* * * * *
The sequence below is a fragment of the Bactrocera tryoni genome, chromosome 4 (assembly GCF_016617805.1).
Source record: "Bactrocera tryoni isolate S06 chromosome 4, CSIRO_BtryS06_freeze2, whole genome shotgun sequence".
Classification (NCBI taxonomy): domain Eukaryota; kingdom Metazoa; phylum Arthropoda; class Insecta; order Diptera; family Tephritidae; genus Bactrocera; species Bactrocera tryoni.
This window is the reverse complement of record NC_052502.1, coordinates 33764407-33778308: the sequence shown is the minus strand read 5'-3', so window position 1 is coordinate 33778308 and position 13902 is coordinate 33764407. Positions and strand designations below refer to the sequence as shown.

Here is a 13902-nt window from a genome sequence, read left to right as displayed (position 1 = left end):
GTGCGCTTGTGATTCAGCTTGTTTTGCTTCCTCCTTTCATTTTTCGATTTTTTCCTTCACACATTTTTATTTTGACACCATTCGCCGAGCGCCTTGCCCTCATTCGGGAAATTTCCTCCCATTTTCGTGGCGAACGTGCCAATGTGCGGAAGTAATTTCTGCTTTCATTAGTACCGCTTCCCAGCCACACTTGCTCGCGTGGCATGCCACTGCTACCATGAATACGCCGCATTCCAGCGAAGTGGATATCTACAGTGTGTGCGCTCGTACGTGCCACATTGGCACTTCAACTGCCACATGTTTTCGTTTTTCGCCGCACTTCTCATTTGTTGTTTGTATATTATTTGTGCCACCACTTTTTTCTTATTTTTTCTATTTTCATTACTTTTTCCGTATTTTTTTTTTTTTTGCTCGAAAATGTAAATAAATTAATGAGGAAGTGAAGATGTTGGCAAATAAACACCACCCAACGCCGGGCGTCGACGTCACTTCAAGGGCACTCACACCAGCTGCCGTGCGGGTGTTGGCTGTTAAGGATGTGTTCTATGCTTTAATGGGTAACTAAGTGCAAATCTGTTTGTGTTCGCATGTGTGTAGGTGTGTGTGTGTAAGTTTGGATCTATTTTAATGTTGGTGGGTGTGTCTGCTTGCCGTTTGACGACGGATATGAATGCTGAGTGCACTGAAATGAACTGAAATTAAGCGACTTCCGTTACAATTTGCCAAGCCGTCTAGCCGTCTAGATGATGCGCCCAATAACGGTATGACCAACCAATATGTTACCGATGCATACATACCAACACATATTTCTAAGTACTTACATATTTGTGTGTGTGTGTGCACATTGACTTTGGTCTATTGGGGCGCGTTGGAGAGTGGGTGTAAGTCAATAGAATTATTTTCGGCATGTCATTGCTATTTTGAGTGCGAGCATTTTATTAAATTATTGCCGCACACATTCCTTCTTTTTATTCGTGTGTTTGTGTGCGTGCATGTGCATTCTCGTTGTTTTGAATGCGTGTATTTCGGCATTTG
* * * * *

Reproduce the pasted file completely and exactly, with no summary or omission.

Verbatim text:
The sequence below is a fragment of the Bactrocera tryoni genome, chromosome 4 (assembly GCF_016617805.1).
Source record: "Bactrocera tryoni isolate S06 chromosome 4, CSIRO_BtryS06_freeze2, whole genome shotgun sequence".
Classification (NCBI taxonomy): domain Eukaryota; kingdom Metazoa; phylum Arthropoda; class Insecta; order Diptera; family Tephritidae; genus Bactrocera; species Bactrocera tryoni.
This window is the reverse complement of record NC_052502.1, coordinates 33764407-33778308: the sequence shown is the minus strand read 5'-3', so window position 1 is coordinate 33778308 and position 13902 is coordinate 33764407. Positions and strand designations below refer to the sequence as shown.

Here is a 13902-nt window from a genome sequence, read left to right as displayed (position 1 = left end):
GTGCGCTTGTGATTCAGCTTGTTTTGCTTCCTCCTTTCATTTTTCGATTTTTTCCTTCACACATTTTTATTTTGACACCATTCGCCGAGCGCCTTGCCCTCATTCGGGAAATTTCCTCCCATTTTCGTGGCGAACGTGCCAATGTGCGGAAGTAATTTCTGCTTTCATTAGTACCGCTTCCCAGCCACACTTGCTCGCGTGGCATGCCACTGCTACCATGAATACGCCGCATTCCAGCGAAGTGGATATCTACAGTGTGTGCGCTCGTACGTGCCACATTGGCACTTCAACTGCCACATGTTTTCGTTTTTCGCCGCACTTCTCATTTGTTGTTTGTATATTATTTGTGCCACCACTTTTTTCTTATTTTTTCTATTTTCATTACTTTTTCCGTATTTTTTTTTTTTTTGCTCGAAAATGTAAATAAATTAATGAGGAAGTGAAGATGTTGGCAAATAAACACCACCCAACGCCGGGCGTCGACGTCACTTCAAGGGCACTCACACCAGCTGCCGTGCGGGTGTTGGCTGTTAAGGATGTGTTCTATGCTTTAATGGGTAACTAAGTGCAAATCTGTTTGTGTTCGCATGTGTGTAGGTGTGTGTGTGTAAGTTTGGATCTATTTTAATGTTGGTGGGTGTGTCTGCTTGCCGTTTGACGACGGATATGAATGCTGAGTGCACTGAAATGAACTGAAATTAAGCGACTTCCGTTACAATTTGCCAAGCCGTCTAGCCGTCTAGATGATGCGCCCAATAACGGTATGACCAACCAATATGTTACCGATGCATACATACCAACACATATTTCTAAGTACTTACATATTTGTGTGTGTGTGTGCACATTGACTTTGGTCTATTGGGGCGCGTTGGAGAGTGGGTGTAAGTCAATAGAATTATTTTCGGCATGTCATTGCTATTTTGAGTGCGAGCATTTTATTAAATTATTGCCGCACACATTCCTTCTTTTTATTCGTGTGTTTGTGTGCGTGCATGTGCATTCTCGTTGTTTTGAATGCGTGTATTTCGGCATTTG